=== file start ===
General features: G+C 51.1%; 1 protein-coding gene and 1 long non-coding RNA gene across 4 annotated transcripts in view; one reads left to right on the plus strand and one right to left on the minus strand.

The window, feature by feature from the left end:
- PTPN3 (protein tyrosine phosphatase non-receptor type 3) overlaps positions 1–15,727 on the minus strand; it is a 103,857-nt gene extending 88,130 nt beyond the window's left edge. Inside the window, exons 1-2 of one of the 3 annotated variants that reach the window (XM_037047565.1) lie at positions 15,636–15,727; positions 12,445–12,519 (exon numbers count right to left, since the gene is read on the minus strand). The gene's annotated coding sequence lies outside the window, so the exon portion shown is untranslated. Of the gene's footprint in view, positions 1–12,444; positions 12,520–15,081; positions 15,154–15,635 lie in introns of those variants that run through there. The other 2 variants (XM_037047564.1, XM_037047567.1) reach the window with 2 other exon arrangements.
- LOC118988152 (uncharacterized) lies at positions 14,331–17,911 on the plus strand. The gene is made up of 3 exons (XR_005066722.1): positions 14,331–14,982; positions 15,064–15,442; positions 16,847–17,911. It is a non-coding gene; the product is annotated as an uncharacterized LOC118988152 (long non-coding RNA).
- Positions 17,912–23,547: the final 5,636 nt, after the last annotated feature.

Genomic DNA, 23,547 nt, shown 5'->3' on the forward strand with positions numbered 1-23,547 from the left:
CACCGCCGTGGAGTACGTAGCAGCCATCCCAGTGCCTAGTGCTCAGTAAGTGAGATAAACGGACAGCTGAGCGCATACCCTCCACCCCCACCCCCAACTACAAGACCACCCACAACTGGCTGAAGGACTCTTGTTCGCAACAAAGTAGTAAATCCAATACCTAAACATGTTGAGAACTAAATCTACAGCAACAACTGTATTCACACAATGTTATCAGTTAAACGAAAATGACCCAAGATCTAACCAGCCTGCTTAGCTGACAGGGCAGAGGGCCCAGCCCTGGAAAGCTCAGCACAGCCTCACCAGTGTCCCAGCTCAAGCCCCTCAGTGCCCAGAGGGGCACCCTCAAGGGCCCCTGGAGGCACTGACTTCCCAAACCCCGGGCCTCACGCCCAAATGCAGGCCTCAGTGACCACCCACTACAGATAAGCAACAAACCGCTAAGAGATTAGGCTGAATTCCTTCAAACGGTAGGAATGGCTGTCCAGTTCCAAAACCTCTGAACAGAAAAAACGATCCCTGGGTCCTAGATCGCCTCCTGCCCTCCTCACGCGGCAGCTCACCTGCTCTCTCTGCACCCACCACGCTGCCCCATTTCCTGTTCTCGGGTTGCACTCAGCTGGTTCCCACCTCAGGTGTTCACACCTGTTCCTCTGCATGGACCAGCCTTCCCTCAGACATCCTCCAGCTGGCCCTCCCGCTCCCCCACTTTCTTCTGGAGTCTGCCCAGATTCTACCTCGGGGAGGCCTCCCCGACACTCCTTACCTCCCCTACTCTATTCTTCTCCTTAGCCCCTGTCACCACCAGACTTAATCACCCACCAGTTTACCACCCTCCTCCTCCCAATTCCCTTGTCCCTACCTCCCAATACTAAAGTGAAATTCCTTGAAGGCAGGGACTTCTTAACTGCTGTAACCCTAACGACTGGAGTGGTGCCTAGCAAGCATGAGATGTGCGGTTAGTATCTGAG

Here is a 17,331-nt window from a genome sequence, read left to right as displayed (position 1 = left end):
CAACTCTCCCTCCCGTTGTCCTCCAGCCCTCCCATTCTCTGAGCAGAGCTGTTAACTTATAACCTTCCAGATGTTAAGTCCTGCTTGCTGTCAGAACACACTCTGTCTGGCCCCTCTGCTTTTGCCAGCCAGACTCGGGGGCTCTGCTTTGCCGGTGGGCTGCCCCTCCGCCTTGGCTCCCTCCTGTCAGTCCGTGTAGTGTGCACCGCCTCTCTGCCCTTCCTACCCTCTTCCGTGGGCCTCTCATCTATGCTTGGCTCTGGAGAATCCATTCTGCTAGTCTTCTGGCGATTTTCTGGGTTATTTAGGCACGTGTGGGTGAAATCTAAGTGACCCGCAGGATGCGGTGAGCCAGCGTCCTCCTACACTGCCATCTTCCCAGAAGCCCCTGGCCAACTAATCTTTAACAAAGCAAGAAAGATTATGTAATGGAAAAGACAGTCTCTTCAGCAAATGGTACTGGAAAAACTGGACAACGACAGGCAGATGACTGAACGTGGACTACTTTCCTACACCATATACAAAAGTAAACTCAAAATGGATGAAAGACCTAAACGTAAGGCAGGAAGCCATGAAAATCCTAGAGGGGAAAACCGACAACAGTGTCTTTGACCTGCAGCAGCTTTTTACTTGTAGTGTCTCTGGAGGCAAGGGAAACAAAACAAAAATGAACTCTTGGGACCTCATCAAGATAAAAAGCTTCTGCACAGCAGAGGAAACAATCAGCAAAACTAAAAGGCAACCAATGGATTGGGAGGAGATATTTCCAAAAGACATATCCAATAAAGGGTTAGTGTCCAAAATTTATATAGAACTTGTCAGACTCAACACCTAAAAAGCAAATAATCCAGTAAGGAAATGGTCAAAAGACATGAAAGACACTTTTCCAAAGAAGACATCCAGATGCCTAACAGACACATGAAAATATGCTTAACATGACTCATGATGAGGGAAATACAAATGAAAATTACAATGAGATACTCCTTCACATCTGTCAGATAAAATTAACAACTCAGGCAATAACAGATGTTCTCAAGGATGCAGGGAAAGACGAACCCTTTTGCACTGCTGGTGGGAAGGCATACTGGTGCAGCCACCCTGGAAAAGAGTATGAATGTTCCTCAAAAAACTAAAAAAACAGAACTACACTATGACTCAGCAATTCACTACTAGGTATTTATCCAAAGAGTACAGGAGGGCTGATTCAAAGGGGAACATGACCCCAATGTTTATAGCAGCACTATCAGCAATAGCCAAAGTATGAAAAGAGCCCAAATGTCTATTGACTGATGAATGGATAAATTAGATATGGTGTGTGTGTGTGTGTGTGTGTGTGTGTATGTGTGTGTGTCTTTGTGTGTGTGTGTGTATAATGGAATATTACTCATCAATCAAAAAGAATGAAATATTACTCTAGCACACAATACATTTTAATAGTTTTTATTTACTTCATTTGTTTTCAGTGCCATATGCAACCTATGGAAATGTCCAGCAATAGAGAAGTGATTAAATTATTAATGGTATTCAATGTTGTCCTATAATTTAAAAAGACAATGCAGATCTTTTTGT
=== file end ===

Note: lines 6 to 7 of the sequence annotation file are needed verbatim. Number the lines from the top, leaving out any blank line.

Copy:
Genomic DNA, 23,547 nt, shown 5'->3' on the forward strand with positions numbered 1-23,547 from the left:
CACCGCCGTGGAGTACGTAGCAGCCATCCCAGTGCCTAGTGCTCAGTAAGTGAGATAAACGGACAGCTGAGCGCATACCCTCCACCCCCACCCCCAACTACAAGACCACCCACAACTGGCTGAAGGACTCTTGTTCGCAACAAAGTAGTAAATCCAATACCTAAACATGTTGAGAACTAAATCTACAGCAACAACTGTATTCACACAATGTTATCAGTTAAACGAAAATGACCCAAGATCTAACCAGCCTGCTTAGCTGACAGGGCAGAGGGCCCAGCCCTGGAAAGCTCAGCACAGCCTCACCAGTGTCCCAGCTCAAGCCCCTCAGTGCCCAGAGGGGCACCCTCAAGGGCCCCTGGAGGCACTGACTTCCCAAACCCCGGGCCTCACGCCCAAATGCAGGCCTCAGTGACCACCCACTACAGATAAGCAACAAACCGCTAAGAGATTAGGCTGAATTCCTTCAAACGGTAGGAATGGCTGTCCAGTTCCAAAACCTCTGAACAGAAAAAACGATCCCTGGGTCCTAGATCGCCTCCTGCCCTCCTCACGCGGCAGCTCACCTGCTCTCTCTGCACCCACCACGCTGCCCCATTTCCTGTTCTCGGGTTGCACTCAGCTGGTTCCCACCTCAGGTGTTCACACCTGTTCCTCTGCATGGACCAGCCTTCCCTCAGACATCCTCCAGCTGGCCCTCCCGCTCCCCCACTTTCTTCTGGAGTCTGCCCAGATTCTACCTCGGGGAGGCCTCCCCGACACTCCTTACCTCCCCTACTCTATTCTTCTCCTTAGCCCCTGTCACCACCAGACTTAATCACCCACCAGTTTACCACCCTCCTCCTCCCAATTCCCTTGTCCCTACCTCCCAATACTAAAGTGAAATTCCTTGAAGGCAGGGACTTCTTAACTGCTGTAACCCTAACGACTGGAGTGGTGCCTAGCAAGCATGAGATGTGCGGTTAGTATCTGAG